Talking desalination dollars:  “South Coast Water District will gear up to undertake its next milestone for desalination: financing the project.  On Thursday, Jan. 9, after press time, General Manager Rick Shintaku requested authorization from SCWD’s Board of Directors to enter into an agreement with Clean Energy Capital to conduct a cost analysis for the proposed desalination project. … ”  Read more from the Dana Point Times here: Talking desalination dollars

Camp Pendleton’s Water Resources Division:  “Camp Pendleton is one of the only locations in Southern California where drinking water is locally provided and not outsourced.  Camp Pendleton’s Water Resources Division employs a team of professional engineers and state-certified water operators to manage the systems that treat Camp Pendleton’s water. The WRD team works to remove any contaminants that would impact the health and safety of all personnel who train, work or have families on the West Coast’s premier expeditionary training base. … ”  Read more from DVIDS here: Camp Pendleton’s Water Resources Division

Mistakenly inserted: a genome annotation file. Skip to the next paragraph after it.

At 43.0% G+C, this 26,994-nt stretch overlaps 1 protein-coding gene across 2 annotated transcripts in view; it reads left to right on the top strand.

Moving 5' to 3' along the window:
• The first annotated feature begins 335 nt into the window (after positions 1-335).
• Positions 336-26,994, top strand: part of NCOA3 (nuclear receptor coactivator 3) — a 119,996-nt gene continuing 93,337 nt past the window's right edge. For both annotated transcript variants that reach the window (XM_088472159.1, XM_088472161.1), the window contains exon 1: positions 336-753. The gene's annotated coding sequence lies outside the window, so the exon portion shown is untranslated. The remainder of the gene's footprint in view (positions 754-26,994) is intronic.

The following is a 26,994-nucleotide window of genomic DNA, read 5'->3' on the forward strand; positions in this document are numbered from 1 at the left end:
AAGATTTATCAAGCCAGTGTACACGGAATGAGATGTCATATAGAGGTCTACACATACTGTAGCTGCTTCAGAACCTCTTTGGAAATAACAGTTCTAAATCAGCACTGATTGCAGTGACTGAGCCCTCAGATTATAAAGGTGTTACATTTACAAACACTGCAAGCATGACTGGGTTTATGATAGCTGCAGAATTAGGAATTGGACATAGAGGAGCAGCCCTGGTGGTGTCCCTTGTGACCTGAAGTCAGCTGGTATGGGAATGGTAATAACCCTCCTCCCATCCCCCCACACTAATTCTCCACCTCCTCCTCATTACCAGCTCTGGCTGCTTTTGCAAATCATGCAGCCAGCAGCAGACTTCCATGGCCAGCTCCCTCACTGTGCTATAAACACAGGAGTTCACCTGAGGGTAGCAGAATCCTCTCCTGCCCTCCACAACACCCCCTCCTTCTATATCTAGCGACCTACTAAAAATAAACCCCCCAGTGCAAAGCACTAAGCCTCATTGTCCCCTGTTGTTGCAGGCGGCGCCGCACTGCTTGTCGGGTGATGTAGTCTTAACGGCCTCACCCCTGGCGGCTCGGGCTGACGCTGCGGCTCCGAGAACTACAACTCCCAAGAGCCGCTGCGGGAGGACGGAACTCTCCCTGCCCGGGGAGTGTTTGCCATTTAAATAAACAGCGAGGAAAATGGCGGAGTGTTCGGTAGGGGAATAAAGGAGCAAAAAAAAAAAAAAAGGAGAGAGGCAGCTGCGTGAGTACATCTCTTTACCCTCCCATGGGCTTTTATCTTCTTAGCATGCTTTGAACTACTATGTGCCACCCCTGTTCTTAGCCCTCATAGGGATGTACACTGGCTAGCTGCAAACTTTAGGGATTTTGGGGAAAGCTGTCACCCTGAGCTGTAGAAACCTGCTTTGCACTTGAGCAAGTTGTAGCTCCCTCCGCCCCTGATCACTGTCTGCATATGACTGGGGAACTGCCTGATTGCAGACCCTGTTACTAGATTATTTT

San Diego: Workforce diversity focus of ‘Women in Water’ Conference:Career opportunities for women in the water and wastewater industry at every level are the focus of the third annual Women in Water Symposium January 16 at Cuyamaca College.  Vanessa Murrell, grant manager for the Center for Water Studies at Cuyamaca College, said the conference’s goal in its third year is to create a community of people with the interest and aptitude to take on what were previously considered non-traditional careers.  She says women have never been excluded from the water industry, but didn’t see it as a viable career field. ... ”  Read more from the Water News Network here: Workforce Diversity Focus of ‘Women in Water’ Conference